Tuesday, 7 July 2015

Green space protection in Bristol

Green spaces are one of Bristol’s most valued features; one of the most obvious ways you can argue it is, in a relative sense, green. Bristol City Council Council should do all it can to maximise the protection of this finite asset, especially so given the city’s European Green Capital status. It should not permit the proposed development adjacent to Eastville Park Lake (pictured) on land that has multiple protective designations (details here; planning application 15/01870/F) if the designations are to mean something.

National planning policy has the stated aim of protecting the environment and promoting sustainable development. Building over the land pictured would damage the environment and is certainly not a sustainable development.

Many have experienced the disappearance of areas they and their friends and family once roamed around and played in. In an urban area open, green spaces are vital to sustainability and thus our health and the quality of our lives:

·         offering relief from the all too common congestion and other negative effects of development
·         providing ways of connecting with and appreciating the natural world – vital to wellbeing and to encouraging respect for nature
·         giving people a feeling of space
·         providing leisure, tourism, recreational, entertainment, sporting opportunities
·         helping to attact and keep businesses and help them to attract and retain the staff they need.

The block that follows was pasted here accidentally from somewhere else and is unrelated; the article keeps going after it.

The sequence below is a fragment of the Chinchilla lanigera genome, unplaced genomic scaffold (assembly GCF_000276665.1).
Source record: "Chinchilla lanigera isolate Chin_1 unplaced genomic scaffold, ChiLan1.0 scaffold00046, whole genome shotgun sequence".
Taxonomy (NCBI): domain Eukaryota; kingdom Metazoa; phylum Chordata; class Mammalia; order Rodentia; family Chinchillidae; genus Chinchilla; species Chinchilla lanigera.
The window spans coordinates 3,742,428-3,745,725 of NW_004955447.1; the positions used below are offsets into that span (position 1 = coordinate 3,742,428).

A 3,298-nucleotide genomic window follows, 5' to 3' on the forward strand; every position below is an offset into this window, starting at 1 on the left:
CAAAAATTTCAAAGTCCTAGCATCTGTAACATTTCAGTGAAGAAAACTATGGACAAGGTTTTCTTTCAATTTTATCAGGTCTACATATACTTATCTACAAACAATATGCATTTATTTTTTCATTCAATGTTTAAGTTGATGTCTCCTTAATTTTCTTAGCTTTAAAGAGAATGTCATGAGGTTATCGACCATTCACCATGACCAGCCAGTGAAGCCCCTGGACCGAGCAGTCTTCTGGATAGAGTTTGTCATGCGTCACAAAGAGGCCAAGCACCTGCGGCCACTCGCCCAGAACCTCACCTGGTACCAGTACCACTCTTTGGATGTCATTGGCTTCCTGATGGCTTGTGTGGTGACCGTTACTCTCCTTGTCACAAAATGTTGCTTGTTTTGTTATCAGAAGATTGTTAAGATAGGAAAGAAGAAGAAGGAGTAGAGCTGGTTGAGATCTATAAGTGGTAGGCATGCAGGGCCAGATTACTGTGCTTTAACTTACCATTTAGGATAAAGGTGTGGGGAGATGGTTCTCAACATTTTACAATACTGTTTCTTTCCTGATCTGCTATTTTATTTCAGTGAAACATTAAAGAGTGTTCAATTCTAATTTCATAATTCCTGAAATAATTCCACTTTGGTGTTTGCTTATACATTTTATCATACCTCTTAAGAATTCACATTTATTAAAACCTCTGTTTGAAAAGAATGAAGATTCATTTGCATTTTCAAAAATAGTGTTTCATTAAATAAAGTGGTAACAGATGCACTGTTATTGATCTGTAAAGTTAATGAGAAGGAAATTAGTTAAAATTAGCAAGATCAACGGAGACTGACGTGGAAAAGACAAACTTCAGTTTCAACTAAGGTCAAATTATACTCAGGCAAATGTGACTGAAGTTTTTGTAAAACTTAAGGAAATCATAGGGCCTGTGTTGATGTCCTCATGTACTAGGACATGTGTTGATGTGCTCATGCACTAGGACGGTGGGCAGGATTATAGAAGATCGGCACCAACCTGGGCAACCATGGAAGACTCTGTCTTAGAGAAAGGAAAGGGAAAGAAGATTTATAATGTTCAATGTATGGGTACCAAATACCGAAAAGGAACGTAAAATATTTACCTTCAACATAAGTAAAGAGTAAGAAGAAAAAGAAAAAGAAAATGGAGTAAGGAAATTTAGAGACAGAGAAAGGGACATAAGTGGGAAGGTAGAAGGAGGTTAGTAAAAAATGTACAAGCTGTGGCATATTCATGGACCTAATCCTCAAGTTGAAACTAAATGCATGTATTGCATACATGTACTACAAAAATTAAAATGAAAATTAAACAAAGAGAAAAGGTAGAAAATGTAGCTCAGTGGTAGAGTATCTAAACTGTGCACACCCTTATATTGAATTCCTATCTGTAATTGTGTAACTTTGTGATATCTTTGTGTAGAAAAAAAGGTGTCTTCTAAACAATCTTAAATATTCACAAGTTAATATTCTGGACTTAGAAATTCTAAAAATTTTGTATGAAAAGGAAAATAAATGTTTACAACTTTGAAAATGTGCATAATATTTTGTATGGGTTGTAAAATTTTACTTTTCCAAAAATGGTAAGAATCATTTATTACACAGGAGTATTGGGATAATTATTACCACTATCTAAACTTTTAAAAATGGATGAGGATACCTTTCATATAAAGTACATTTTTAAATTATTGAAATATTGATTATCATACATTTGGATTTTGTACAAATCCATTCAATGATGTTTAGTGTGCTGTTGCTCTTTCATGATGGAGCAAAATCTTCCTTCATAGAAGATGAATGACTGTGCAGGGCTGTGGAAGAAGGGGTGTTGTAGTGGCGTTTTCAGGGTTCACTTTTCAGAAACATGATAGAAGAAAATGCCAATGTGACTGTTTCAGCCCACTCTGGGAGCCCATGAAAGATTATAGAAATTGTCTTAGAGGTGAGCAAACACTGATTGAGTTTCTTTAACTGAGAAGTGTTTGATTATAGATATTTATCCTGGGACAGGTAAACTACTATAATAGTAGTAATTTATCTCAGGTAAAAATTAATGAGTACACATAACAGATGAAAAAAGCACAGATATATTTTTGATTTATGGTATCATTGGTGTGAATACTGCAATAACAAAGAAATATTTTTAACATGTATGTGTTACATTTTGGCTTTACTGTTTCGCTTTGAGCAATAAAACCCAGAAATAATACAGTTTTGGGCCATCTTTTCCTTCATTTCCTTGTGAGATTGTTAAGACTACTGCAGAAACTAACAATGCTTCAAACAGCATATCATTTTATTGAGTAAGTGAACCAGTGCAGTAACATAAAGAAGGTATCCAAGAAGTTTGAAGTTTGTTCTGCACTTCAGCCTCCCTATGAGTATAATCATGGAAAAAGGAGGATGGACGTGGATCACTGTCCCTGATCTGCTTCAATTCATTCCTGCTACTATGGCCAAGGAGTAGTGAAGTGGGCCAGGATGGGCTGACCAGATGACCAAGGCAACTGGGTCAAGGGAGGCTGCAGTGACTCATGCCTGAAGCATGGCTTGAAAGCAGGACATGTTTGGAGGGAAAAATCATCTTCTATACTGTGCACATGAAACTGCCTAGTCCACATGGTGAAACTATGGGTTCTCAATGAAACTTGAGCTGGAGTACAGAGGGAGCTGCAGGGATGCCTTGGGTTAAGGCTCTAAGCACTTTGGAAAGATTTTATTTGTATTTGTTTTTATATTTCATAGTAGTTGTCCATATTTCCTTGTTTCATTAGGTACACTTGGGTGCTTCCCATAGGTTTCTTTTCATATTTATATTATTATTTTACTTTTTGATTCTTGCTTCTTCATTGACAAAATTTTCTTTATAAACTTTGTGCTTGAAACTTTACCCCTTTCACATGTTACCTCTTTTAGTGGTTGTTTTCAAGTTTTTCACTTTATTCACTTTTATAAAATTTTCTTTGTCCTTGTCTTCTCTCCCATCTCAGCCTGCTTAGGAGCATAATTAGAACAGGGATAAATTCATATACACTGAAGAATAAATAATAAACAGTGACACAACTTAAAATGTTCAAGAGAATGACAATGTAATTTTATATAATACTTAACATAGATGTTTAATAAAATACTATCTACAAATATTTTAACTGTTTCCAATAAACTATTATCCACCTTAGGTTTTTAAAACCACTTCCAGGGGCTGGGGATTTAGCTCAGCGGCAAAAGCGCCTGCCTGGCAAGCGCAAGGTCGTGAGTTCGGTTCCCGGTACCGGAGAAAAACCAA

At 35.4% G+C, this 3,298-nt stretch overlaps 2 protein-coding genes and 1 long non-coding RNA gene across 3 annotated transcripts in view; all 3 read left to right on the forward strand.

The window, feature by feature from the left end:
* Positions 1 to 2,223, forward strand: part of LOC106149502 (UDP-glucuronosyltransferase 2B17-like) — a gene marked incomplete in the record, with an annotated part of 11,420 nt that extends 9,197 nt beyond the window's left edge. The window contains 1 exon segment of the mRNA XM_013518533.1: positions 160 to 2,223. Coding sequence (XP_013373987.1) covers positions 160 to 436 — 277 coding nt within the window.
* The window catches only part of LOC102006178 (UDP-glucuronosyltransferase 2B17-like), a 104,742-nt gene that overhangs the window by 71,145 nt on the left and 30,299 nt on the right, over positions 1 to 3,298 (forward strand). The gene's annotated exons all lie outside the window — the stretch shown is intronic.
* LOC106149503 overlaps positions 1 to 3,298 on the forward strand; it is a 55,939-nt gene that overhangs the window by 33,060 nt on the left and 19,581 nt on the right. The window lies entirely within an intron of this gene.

The above is not an exhaustive list.

Green spaces are vital to sustainability in that they provide key ecological and environmental function benefits:

·         storm water drainage and thus flood protection, as the land soaks up, temporarily stores and then gradually releases rain
·         taking carbon dioxide (and other pollutants) from the air and thus helping to fight climate change and local air pollution
·         provision of wildlife habitat and food supply, aiding biodiversity
·         buffering people from noise pollution
·         providing naturally cooler areas, thus countering the urban heat island effect

This is by no means an exhaustive list.

Land is of course needed if we are to build a sustainable society and so not all types of green space development under all circumstances should be opposed. The council should selectively support and advocate the development of land if it clearly contributes to building the quality of life and sustainability of our neighbourhoods, communities and society by, for example:

·         making use of brownfield sites (research by UWE shows room to build 30,000 houses on Bristol brownfield sites)
·         promoting walking and cycling over motorised travel
·         providing local energy generation,
·         enhancing local food production
·         enabling waste avoidance, reuse, recycling, composting
·         boosting local skills development and small-scale local green manufacturing

This list is also not an exhaustive one.


Please support this e-petition here about prioritising the development of brownfield sites and protecting green spaces.

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